When to retire from the NHL can be a delicate balance between mind, body and soul.
|| David Droschak |
For Glen Wesley, the time to hang up the skates appeared right last June when the veteran defenseman realized a life-long dream of winning the Stanley Cup.
Seeing the look on Wesley's face was priceless as he finally was able to raise the prized trophy over his head after 18 NHL seasons and more than 1,300 games.
Soon after winning the Cup, Wesley headed to the North Carolina beach with his wife Barb and their three kids for some much needed R&R and time to reflect on a stellar professional career that had spanned three different decades.
But before Wesley left town, general manager Jim Rutherford asked if the defenseman would be interested in returning for a 19th season - and an opportunity to chase another championship.
"I couldn't answer him at the time because I didn't know how my body was going to heal up or how I would be mentally going through what we went through," said Wesley. "I told him I needed some time and I went away to the beach."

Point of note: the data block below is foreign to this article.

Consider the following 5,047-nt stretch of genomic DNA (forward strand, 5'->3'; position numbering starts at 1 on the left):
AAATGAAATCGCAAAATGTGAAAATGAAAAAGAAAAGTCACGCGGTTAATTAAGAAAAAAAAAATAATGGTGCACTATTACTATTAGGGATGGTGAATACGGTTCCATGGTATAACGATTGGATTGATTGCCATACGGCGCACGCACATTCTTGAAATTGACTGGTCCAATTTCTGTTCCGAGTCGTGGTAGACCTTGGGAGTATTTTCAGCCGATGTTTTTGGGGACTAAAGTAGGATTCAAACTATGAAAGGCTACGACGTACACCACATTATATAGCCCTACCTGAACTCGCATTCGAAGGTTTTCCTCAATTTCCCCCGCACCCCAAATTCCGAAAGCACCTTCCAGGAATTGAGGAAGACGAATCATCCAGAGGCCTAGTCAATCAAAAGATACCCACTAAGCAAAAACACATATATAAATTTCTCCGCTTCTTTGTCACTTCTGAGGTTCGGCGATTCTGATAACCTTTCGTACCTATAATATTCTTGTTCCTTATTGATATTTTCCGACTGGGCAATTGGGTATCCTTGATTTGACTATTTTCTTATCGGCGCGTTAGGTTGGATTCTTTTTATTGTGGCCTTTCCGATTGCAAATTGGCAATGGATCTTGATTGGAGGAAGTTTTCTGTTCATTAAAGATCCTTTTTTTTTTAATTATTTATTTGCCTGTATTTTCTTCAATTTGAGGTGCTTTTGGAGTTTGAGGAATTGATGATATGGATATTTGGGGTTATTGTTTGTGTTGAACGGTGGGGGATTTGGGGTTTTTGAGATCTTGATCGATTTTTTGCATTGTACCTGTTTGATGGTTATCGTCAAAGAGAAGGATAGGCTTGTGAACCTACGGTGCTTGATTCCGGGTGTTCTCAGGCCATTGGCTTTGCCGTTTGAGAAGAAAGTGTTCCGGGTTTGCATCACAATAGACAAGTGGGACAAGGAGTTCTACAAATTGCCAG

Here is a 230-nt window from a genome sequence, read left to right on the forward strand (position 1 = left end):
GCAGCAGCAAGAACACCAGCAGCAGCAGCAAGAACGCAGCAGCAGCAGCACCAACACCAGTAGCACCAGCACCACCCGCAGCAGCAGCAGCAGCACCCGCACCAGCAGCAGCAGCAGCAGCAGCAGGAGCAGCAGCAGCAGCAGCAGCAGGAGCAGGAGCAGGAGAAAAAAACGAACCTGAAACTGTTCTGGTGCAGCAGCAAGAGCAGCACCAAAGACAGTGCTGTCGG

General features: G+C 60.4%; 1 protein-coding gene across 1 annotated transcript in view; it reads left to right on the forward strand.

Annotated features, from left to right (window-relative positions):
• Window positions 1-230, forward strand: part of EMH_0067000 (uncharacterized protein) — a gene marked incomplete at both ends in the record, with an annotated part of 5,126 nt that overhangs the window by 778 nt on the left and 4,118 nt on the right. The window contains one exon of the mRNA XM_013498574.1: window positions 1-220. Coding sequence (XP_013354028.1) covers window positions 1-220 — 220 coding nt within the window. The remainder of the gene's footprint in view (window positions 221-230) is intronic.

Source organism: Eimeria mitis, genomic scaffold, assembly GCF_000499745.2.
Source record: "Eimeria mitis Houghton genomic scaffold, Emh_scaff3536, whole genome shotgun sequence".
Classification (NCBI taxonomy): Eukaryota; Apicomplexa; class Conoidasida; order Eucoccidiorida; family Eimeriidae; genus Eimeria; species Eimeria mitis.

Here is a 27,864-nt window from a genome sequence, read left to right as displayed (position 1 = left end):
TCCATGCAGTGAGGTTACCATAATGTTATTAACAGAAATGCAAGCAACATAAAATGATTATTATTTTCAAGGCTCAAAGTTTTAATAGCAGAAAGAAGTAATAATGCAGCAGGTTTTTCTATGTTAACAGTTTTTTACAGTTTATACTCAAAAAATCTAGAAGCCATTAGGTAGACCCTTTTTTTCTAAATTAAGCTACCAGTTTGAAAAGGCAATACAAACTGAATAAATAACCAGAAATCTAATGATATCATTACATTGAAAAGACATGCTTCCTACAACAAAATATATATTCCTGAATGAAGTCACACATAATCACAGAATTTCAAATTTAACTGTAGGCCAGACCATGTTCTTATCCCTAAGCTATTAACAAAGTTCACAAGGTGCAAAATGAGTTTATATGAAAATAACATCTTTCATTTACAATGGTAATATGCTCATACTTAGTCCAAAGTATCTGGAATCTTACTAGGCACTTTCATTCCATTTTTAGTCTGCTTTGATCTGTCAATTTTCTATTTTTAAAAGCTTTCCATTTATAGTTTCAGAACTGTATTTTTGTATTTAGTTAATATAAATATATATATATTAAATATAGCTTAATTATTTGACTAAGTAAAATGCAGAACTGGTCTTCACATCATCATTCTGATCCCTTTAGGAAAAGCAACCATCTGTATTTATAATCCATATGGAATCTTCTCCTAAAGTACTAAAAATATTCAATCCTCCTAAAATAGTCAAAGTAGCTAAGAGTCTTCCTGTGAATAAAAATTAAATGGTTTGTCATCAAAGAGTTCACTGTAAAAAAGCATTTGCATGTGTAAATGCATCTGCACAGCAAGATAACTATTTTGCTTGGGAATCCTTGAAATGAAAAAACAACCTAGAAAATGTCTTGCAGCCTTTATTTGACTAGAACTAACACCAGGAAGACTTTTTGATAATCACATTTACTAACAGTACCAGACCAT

"Over those two weeks I really just talked to my family about coming back. I didn't just want to come back to come back. I wanted to come back for the right reasons. That's why I did it."
Anyone who has watched the Carolina Hurricanes for any period of time this season realizes Wesley isn't just a 38-year-old veteran hanging on to collect a paycheck. He's had one of his best seasons, is in the mix for team MVP and is one of the league's biggest steals at $1.2 million.
Only Mike Commodore has played in more games on an injury-riddled defensive corps than Wesley's 65, and he is second on the team to captain Rod Brind'Amour in the plus-minus rating category.
Wesley also scored a big overtime goal on Feb. 22 in a 3-2 win over Philadelphia - his first in 82 games and first game-winner since the 1998-99 season.